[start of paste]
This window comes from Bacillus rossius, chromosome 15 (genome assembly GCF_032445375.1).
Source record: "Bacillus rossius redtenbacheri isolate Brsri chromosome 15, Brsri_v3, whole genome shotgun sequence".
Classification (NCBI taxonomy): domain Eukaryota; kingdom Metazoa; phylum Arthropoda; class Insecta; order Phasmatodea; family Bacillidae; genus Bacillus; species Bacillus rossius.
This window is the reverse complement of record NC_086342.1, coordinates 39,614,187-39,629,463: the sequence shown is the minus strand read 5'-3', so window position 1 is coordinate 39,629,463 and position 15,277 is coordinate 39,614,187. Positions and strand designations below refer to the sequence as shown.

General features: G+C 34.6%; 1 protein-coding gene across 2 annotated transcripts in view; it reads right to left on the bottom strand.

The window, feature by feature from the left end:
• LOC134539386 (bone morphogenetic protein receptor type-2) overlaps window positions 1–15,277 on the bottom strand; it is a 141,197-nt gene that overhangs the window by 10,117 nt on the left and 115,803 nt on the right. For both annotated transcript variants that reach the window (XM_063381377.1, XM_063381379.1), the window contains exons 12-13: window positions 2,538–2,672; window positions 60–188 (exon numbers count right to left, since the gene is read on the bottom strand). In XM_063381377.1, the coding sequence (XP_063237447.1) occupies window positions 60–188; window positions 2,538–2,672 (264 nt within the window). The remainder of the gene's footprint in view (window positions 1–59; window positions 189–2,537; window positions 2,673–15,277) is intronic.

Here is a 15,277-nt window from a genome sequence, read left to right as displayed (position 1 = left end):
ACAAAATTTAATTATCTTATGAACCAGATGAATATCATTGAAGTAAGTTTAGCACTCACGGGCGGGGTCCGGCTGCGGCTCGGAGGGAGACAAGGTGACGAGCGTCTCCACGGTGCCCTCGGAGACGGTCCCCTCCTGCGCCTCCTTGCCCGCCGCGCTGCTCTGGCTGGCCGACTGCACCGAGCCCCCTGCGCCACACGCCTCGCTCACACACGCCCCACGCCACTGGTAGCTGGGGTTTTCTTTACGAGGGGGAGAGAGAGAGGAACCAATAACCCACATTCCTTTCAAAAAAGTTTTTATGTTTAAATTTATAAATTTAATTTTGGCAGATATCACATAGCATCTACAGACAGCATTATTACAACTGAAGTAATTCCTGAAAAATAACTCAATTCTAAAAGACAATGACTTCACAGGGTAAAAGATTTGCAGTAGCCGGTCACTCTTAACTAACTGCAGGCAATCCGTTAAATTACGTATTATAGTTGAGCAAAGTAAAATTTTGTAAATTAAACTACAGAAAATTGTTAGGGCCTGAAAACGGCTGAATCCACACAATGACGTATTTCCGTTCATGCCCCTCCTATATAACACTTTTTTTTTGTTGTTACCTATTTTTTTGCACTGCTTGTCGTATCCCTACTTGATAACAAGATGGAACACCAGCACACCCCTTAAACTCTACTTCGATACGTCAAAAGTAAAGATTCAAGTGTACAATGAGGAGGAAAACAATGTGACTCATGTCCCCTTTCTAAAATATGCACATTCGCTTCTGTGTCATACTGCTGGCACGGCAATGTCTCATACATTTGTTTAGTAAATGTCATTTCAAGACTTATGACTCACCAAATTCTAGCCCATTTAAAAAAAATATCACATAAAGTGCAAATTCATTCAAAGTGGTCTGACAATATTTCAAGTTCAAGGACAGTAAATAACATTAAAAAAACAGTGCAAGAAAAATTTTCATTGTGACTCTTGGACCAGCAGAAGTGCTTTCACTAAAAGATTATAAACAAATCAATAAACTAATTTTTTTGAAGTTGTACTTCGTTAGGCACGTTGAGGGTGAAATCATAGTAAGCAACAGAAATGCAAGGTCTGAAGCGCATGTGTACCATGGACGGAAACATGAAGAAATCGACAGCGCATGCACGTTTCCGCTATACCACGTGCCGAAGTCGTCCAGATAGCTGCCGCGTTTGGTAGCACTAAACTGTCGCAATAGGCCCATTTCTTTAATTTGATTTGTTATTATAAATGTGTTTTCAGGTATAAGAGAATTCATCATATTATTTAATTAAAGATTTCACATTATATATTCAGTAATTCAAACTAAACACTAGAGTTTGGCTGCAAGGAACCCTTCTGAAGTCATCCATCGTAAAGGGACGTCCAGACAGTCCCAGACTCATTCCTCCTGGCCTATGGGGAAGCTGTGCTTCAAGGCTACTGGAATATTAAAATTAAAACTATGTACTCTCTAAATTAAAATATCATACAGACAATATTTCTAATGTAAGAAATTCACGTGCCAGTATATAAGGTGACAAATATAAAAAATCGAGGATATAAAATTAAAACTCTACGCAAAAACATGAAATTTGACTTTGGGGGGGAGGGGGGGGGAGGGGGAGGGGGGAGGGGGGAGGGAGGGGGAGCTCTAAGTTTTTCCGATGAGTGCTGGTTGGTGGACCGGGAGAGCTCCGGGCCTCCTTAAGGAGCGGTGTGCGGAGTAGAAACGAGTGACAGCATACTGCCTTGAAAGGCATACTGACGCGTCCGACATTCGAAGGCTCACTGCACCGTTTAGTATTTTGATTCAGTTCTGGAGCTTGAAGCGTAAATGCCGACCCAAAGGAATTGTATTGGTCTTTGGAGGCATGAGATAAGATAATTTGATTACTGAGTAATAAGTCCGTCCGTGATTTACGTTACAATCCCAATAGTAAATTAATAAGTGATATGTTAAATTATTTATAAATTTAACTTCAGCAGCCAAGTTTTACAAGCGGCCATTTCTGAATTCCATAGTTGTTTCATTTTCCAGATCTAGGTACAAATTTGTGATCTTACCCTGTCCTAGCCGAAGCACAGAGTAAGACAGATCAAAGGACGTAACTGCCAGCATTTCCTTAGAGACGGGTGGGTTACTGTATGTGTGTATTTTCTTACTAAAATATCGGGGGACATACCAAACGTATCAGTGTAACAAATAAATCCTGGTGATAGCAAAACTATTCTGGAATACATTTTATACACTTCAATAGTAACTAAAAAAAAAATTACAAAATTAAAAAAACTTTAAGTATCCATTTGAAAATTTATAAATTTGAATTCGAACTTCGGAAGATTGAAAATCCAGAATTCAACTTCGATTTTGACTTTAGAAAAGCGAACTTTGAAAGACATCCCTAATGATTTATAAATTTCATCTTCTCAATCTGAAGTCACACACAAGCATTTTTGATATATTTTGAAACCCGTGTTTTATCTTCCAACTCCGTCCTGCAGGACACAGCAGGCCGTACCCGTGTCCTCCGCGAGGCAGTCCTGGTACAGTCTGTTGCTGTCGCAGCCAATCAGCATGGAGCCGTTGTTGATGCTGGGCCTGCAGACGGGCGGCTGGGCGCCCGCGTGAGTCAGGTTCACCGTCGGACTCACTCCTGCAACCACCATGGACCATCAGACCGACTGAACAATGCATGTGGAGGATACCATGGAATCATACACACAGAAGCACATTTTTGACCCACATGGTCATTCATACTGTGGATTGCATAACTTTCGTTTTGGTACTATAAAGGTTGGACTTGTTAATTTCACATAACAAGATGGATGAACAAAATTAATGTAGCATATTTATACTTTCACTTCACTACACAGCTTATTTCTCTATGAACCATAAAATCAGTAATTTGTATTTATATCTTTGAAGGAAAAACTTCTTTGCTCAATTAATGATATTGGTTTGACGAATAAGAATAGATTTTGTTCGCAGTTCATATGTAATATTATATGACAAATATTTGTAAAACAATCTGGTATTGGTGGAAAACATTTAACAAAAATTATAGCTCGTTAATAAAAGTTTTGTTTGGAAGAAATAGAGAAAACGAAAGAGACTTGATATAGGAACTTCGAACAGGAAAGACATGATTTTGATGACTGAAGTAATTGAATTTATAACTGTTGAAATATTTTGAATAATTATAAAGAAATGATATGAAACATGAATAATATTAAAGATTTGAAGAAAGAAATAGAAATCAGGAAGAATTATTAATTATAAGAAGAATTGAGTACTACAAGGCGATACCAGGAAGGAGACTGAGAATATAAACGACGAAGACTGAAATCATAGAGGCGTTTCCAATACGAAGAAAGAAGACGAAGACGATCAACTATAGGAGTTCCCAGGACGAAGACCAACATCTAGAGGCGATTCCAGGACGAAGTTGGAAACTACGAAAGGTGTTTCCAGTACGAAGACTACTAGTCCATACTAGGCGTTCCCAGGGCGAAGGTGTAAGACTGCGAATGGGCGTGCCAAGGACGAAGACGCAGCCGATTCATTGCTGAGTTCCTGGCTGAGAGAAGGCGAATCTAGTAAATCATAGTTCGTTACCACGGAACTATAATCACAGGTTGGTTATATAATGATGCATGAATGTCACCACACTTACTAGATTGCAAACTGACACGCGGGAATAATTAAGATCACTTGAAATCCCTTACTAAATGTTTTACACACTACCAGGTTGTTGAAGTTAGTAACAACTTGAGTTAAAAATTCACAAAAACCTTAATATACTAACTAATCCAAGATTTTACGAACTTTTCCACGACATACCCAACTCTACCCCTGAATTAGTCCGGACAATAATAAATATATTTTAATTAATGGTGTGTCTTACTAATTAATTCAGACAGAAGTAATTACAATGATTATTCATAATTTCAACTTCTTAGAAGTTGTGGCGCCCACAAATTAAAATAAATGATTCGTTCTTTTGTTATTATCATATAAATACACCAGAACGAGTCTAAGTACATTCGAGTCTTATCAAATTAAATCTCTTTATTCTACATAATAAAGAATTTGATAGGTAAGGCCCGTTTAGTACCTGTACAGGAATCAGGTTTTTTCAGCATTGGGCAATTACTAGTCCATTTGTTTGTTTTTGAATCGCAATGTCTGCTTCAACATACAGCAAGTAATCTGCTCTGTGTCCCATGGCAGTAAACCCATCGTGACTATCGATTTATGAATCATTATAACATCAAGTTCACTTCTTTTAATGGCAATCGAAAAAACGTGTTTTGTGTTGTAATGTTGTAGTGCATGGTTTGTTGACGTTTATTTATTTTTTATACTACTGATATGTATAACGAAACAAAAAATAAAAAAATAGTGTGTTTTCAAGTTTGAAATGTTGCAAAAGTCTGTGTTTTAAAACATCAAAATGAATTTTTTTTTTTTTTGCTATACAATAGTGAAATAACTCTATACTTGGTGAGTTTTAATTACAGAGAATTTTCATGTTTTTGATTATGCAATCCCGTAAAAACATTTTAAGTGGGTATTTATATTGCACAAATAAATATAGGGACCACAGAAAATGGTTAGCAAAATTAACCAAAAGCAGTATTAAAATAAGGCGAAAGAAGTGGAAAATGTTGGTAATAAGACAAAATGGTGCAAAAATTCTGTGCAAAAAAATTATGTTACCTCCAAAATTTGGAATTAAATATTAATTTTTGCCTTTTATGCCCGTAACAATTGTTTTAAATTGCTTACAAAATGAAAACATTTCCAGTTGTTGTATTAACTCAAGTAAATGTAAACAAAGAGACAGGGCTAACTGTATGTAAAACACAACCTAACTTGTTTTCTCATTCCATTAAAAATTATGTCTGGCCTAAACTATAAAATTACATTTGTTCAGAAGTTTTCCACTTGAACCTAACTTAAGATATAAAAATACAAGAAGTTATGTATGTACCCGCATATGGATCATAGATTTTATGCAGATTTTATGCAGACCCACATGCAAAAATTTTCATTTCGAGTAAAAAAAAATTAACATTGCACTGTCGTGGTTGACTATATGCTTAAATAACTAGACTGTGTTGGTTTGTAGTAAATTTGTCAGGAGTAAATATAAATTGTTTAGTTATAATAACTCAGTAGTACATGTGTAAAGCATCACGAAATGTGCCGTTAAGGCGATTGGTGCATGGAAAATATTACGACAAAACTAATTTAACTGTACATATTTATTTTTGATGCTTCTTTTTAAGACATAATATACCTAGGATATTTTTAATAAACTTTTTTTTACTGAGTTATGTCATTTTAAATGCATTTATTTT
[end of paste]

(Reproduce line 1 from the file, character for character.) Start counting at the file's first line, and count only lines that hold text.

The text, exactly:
This window comes from Bacillus rossius, chromosome 15 (genome assembly GCF_032445375.1).